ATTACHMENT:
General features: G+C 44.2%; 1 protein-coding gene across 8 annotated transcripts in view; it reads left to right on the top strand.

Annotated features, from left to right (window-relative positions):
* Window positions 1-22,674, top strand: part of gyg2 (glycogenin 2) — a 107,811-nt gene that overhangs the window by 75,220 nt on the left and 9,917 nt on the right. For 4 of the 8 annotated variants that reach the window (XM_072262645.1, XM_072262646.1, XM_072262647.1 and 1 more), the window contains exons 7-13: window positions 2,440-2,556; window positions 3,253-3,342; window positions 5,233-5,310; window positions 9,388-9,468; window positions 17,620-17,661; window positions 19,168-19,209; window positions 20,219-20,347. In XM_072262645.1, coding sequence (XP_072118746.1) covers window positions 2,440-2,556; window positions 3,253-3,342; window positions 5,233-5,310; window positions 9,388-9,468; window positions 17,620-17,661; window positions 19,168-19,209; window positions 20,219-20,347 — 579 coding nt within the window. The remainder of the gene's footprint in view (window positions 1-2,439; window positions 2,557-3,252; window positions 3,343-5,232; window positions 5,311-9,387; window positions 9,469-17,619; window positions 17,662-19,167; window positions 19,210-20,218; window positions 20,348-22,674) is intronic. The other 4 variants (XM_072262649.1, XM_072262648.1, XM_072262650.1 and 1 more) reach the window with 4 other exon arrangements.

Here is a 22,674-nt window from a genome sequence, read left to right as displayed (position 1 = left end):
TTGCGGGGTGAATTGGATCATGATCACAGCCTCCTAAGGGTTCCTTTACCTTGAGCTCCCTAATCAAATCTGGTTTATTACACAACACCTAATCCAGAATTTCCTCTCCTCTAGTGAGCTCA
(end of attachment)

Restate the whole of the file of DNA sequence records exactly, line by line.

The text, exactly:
General features: G+C 44.2%; 1 protein-coding gene across 8 annotated transcripts in view; it reads left to right on the top strand.

Annotated features, from left to right (window-relative positions):
* Window positions 1-22,674, top strand: part of gyg2 (glycogenin 2) — a 107,811-nt gene that overhangs the window by 75,220 nt on the left and 9,917 nt on the right. For 4 of the 8 annotated variants that reach the window (XM_072262645.1, XM_072262646.1, XM_072262647.1 and 1 more), the window contains exons 7-13: window positions 2,440-2,556; window positions 3,253-3,342; window positions 5,233-5,310; window positions 9,388-9,468; window positions 17,620-17,661; window positions 19,168-19,209; window positions 20,219-20,347. In XM_072262645.1, coding sequence (XP_072118746.1) covers window positions 2,440-2,556; window positions 3,253-3,342; window positions 5,233-5,310; window positions 9,388-9,468; window positions 17,620-17,661; window positions 19,168-19,209; window positions 20,219-20,347 — 579 coding nt within the window. The remainder of the gene's footprint in view (window positions 1-2,439; window positions 2,557-3,252; window positions 3,343-5,232; window positions 5,311-9,387; window positions 9,469-17,619; window positions 17,662-19,167; window positions 19,210-20,218; window positions 20,348-22,674) is intronic. The other 4 variants (XM_072262649.1, XM_072262648.1, XM_072262650.1 and 1 more) reach the window with 4 other exon arrangements.

Here is a 22,674-nt window from a genome sequence, read left to right as displayed (position 1 = left end):
TTGCGGGGTGAATTGGATCATGATCACAGCCTCCTAAGGGTTCCTTTACCTTGAGCTCCCTAATCAAATCTGGTTTATTACACAACACCTAATCCAGAATTTCCTCTCCTCTAGTGAGCTCA